Lwanga, chief page to the king at the time, assumed the role of major-domo after Joseph Mukasa’s death. On the same day he became major-domo, Lwanga was baptized a Catholic and given the Christian name Charles. Only a year later, Mwanga ordered an assembly of all his court. Two of his pages were charged for crimes against the king and sentenced to death. The next morning, Charles Lwanga secretly baptized all of the pages under his charge. Later the same day, Mwanga called another assembly of his court and demanded that any present who claimed to be Christian renounce their faith. Led by Charles Lwanga, the royal pages announced their faithfulness to Christ. The king immediately condemned them to death. All told, thirteen Catholic men and nine Anglicans were martyred by the king’s order.
In 1964, Pope Bl. Paul VI canonized Joseph Mukasa, Charles Lwanga, and the Ugandan Martyrs. While not being able to canonize them, Paul VI recognized and honored the Anglicans who had also given their lives for Christ.
Franz Jagerstatter was born in 1907 in St. Radegund, Upper Austria, to a single mother. His birth father was killed during World War I, and his mother, Rosalia, married Heinrich Jagerstatter in 1917. Jagerstatter adopted young Franz and gave him his surname.
By all accounts, Jagerstatter was a mischievous youth and the first in his village to own a motorcycle. He grew to become a devout Catholic man, a daily communicant and faithful husband and father. As sexton of his small farming village’s parish, he was known to refuse the customary stipend for funerals, preferring to offer up his service as a spiritual work of mercy. He was not overly pious, but he was devout and continued to deepen his faith over his adult years.
Franz became agitated with the rise of National Socialism in Austria during the 1930s. He was dismayed by the willingness of his fellow Catholics to vote for the Nazi annexation of Austria in 1938. Indeed, Franz was the only one in his village to vote in opposition. His friends and confreres were willing to fight for Hitler, justifying their decision because the Nazis fought the atheist Bolsheviks. Franz was not convinced. After being called up in June, 1940, Franz completed basic training, but the mayor of his town was able to secure a deferment from active service, allowing Franz to return to his farm. After more reflection over the months, Franz became convinced that he could not fight for Hitler. At some point, he had had a dream where he saw a train carrying people to hell. He understood the train to represent National Socialism, and that the Nazis were enemies of Christ and His Church. He vowed that, should he ever be called up for active service, he would refuse.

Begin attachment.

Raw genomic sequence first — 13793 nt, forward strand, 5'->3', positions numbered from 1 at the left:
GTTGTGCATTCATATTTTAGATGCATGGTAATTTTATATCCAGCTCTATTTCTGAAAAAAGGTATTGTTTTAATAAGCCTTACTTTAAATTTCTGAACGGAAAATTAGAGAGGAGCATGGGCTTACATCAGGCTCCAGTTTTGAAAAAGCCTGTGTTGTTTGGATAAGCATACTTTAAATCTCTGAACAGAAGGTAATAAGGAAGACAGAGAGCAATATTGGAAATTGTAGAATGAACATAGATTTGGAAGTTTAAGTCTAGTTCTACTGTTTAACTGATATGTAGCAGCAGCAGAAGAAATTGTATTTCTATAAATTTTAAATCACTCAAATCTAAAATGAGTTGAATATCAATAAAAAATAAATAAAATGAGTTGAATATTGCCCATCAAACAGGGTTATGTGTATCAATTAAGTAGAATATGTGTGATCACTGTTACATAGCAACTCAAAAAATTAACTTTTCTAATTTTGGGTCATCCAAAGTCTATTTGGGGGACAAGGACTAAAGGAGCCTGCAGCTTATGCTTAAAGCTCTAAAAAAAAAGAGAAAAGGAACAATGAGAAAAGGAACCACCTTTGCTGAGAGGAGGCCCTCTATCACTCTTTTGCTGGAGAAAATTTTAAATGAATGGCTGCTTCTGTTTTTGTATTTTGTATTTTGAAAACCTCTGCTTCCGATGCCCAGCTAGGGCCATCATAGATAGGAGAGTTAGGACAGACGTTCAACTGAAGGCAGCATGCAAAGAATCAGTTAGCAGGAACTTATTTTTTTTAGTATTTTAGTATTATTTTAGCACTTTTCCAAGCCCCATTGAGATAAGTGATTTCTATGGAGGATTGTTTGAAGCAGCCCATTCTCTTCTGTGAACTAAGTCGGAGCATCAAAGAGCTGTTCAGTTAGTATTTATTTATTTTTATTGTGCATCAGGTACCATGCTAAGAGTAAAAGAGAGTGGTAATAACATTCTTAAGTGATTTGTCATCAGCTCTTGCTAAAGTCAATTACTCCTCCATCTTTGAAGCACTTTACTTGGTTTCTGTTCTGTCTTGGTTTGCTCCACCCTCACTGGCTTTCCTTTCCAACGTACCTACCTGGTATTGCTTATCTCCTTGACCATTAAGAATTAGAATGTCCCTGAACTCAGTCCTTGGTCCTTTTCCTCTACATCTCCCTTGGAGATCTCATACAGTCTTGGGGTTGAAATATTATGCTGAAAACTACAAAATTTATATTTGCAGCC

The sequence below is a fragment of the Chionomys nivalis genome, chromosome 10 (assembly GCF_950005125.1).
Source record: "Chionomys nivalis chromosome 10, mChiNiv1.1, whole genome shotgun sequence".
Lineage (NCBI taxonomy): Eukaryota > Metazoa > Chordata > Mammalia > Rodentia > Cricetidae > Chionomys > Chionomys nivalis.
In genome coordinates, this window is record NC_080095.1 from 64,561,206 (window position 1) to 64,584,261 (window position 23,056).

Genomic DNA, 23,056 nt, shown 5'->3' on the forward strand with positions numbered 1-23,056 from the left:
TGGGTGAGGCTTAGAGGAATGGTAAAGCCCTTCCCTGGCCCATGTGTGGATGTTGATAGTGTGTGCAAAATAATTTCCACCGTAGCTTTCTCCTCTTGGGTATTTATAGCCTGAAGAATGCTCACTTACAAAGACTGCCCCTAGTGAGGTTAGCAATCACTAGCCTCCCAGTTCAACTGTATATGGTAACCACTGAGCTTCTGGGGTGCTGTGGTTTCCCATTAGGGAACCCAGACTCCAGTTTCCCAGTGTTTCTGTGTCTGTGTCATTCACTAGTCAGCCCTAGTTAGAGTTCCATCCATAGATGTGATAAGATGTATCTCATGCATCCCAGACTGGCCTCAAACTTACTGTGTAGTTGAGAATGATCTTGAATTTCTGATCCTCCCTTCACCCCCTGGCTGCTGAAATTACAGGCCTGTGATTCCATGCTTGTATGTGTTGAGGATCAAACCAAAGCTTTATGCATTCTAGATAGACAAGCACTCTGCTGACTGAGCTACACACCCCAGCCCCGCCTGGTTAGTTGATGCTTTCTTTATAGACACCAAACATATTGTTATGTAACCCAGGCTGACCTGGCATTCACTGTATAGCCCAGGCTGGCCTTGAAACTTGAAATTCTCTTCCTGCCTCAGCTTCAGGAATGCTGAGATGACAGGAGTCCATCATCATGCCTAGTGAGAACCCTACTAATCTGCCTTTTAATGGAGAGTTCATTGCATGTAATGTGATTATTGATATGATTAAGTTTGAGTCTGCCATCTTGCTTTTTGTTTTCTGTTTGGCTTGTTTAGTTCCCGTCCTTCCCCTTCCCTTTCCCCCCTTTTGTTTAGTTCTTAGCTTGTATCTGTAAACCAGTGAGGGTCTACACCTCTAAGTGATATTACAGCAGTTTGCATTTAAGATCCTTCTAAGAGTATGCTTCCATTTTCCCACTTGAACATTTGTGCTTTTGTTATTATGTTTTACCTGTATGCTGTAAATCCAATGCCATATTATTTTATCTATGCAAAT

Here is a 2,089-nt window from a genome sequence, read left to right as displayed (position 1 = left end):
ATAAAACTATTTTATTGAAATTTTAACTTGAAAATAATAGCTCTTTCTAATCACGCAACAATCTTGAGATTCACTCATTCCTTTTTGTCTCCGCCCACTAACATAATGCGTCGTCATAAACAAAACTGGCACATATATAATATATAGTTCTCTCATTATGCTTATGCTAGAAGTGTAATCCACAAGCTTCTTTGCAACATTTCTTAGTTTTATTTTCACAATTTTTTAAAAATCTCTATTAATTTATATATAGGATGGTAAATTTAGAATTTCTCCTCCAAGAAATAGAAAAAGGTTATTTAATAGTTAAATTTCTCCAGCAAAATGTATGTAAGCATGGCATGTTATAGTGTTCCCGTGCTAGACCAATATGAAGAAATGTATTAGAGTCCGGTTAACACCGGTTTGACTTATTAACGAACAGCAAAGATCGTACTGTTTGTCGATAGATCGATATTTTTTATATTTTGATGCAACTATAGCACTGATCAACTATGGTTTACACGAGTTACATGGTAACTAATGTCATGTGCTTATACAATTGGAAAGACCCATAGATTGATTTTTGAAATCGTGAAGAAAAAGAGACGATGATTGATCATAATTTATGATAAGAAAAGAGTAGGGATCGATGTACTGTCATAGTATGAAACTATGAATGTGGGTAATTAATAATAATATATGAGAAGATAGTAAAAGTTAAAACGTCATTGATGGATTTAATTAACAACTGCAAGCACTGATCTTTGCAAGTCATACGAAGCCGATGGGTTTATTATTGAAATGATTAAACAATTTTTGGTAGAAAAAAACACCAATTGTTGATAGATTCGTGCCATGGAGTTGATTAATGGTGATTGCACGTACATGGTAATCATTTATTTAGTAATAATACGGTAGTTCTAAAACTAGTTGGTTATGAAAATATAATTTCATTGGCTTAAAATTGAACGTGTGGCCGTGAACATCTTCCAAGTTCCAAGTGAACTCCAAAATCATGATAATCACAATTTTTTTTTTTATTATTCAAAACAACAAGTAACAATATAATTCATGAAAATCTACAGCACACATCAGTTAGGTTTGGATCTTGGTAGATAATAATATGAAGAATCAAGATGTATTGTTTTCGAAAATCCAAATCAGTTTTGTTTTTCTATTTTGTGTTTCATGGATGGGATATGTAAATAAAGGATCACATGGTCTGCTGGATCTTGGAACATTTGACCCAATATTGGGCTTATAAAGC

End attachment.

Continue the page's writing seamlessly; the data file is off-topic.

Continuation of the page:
Franz was called to active service in March, 1943. He reported to the military authorities at Enns but, according to the written summary of the judgment of the Reich Court-Martial, dated July 6, 1943, immediately informed them that, “due to his religious views, he refused to perform military service with a weapon, that he would be acting against his religious conscience were he to fight for the Nazi State … that he could not be both a Nazi and a Catholic … that there were some things in which one must obey God more than men; due to the commandment, ‘Thou shalt love thy neighbor as thyself’, he said he could not fight with a weapon. However, he was willing to serve as a military paramedic.”
A priest from his village attempted to change Franz’s mind, but failed. Franz was first taken to a military prison in Linz, where he suffered torture. After two months, he was transferred to the military prison in Berlin-Tegel. Once again, he offered to serve as a paramedic, but was denied. On July 6, 1943, Franz was condemned to death. Franz received much comfort when he learned from a priest friend who ministered to him of Fr. Franz Reinisch, a Pallottine priest, who had been executed for refusing military service to the Nazis for the same reason Franz did.
On August 9, 1943, Franz was taken to Brandenburg/Havel and executed by guillotine. Earlier that day, Franz had written, “If I must write … with my hands in chains, I find that much better than if my will were in chains. Neither prison nor chains nor sentence of death can rob a man of the Faith and his free will. God gives so much strength that it is possible to bear any suffering … People worry about the obligations of conscience as they concern my wife and children. But I cannot believe that, just because one has a wife and children, a man is free to offend God.”
In 2007, Pope Benedict XVI, a German pope whose family had suffered at the hands of the Nazis and who had himself abandoned the Nazi army during World War II, issued an apostolic exhortation declaring Franz a martyr. Franz Jagerstatter was beatified at the cathedral in Linz, Austria. His wife, Franzisca, who was the only one in his village to support him, attended the beatification Mass at the age of 94.
Be Christ for all. Bring Christ to all. See Christ in all.